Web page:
Over the next two years non-bank lenders are projected to more than bridge the gross debt funding gap. This will lead to a surplus in a number leading core European markets, such as the UK, France, Sweden and Germany. All other markets remain exposed, most notably Spain, Ireland and Italy. By not reallocating any surpluses, this leaves a USD50bn European net funding gap.
In our updated analysis, Europe’s net refinancing gap has come down by 42% compared to the USD86bn six months ago. The gross gap remains at USD163bn reflecting a 16% decline over the same period. Increased writedowns and redemptions in some markets have helped soften the regulatory impact.
The level of refinancing required going forward will decline from a peak in 2013. The refinancing gap is expected to remain elevated in the near term reflecting extension of loans originated at the peak of the market. Over the longer term we expect the impacts to shrink with growth in non-bank lending and as regulatory pressures force banks to work out their legacy loans.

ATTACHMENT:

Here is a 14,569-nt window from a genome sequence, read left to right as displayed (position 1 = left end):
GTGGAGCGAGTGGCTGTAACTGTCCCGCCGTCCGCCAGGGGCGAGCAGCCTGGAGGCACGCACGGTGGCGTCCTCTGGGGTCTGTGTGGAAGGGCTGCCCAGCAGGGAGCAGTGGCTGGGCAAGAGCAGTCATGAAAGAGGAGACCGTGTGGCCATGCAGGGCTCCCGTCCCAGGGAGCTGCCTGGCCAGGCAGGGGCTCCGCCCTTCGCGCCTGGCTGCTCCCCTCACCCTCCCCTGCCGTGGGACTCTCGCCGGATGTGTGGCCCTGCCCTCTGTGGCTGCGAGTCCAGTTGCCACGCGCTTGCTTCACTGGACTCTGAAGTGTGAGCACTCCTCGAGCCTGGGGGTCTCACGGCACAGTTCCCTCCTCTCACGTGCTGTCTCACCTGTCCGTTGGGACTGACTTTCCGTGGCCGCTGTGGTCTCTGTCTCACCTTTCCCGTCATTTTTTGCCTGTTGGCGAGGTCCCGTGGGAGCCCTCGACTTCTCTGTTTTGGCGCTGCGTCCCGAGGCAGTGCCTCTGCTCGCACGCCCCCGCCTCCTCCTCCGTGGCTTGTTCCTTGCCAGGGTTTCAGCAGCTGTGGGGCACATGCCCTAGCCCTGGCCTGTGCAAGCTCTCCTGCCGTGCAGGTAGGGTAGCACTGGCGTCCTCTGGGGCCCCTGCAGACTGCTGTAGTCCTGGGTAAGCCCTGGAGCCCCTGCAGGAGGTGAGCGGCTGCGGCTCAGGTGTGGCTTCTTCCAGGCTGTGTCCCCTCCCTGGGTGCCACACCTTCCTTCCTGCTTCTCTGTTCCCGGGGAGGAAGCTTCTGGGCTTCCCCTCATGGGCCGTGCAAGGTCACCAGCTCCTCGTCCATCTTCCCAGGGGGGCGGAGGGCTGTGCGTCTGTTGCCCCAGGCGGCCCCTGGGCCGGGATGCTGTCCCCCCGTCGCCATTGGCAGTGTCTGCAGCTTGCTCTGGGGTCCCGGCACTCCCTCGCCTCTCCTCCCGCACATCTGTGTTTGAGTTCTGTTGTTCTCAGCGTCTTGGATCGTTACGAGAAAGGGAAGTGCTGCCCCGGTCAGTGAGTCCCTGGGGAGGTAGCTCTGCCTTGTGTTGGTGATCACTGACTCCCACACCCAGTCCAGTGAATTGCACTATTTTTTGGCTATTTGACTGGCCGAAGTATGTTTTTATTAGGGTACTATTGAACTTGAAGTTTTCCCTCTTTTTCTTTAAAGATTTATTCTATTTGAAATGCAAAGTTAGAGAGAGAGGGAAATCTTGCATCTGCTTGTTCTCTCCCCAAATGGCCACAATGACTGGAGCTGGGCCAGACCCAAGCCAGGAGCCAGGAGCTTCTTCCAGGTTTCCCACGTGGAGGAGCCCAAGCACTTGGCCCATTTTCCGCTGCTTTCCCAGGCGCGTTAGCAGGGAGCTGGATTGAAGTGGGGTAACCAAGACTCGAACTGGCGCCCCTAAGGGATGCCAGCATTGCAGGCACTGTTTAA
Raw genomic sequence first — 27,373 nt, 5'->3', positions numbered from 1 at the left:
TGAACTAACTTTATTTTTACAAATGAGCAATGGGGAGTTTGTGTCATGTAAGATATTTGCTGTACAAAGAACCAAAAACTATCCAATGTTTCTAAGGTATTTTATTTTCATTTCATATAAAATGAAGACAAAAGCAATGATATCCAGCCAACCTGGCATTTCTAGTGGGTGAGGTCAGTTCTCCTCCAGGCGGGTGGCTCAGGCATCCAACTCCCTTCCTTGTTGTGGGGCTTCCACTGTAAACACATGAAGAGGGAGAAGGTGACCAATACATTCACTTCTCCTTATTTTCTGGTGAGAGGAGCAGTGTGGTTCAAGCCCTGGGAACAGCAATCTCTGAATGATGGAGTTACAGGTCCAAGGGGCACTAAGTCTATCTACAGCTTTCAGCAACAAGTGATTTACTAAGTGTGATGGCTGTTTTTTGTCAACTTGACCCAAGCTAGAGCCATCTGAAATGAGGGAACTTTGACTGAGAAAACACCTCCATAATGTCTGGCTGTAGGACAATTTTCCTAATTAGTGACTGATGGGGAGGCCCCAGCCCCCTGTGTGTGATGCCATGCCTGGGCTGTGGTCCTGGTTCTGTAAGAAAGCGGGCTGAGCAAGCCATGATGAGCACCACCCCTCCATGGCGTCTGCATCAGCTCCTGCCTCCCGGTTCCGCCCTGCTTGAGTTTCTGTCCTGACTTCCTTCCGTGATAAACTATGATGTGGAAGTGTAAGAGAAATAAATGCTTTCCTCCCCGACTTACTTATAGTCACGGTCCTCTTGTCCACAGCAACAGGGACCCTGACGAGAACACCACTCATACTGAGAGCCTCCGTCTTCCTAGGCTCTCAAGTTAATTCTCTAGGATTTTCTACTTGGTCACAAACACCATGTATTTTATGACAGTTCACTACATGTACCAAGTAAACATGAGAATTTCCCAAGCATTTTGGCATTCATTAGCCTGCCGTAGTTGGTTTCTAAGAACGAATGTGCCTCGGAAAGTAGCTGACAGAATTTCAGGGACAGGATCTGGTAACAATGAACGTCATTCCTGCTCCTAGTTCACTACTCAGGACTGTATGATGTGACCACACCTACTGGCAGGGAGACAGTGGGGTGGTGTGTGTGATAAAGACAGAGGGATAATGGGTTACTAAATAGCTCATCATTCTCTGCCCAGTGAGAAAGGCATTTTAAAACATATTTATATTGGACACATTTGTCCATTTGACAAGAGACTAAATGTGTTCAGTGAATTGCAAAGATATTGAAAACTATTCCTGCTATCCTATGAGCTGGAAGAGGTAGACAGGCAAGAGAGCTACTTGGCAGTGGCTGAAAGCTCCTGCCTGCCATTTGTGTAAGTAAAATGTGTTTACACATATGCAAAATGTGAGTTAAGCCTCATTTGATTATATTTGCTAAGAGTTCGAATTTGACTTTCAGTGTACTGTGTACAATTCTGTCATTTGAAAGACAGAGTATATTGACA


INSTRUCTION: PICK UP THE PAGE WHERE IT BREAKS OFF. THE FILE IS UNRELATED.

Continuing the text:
Despite a temporary slowdown in fund raisings in 2013, we do still expect more growth in non-bank lending over the next three years. Their share of the market is projected to be higher at 15% in the UK relative to Europe as a whole (7%). Both remain well below the North American average of over 20%.
Surplus capacity in core markets will take time to be redirected to non-core markets or re-priced. We expect these adjustments to happen over the next 2-3 years. We see this as an important next phase in the European markets’ fundamental restructuring into a multi-channel funding model.
Source : DTZ (Groupe UGL)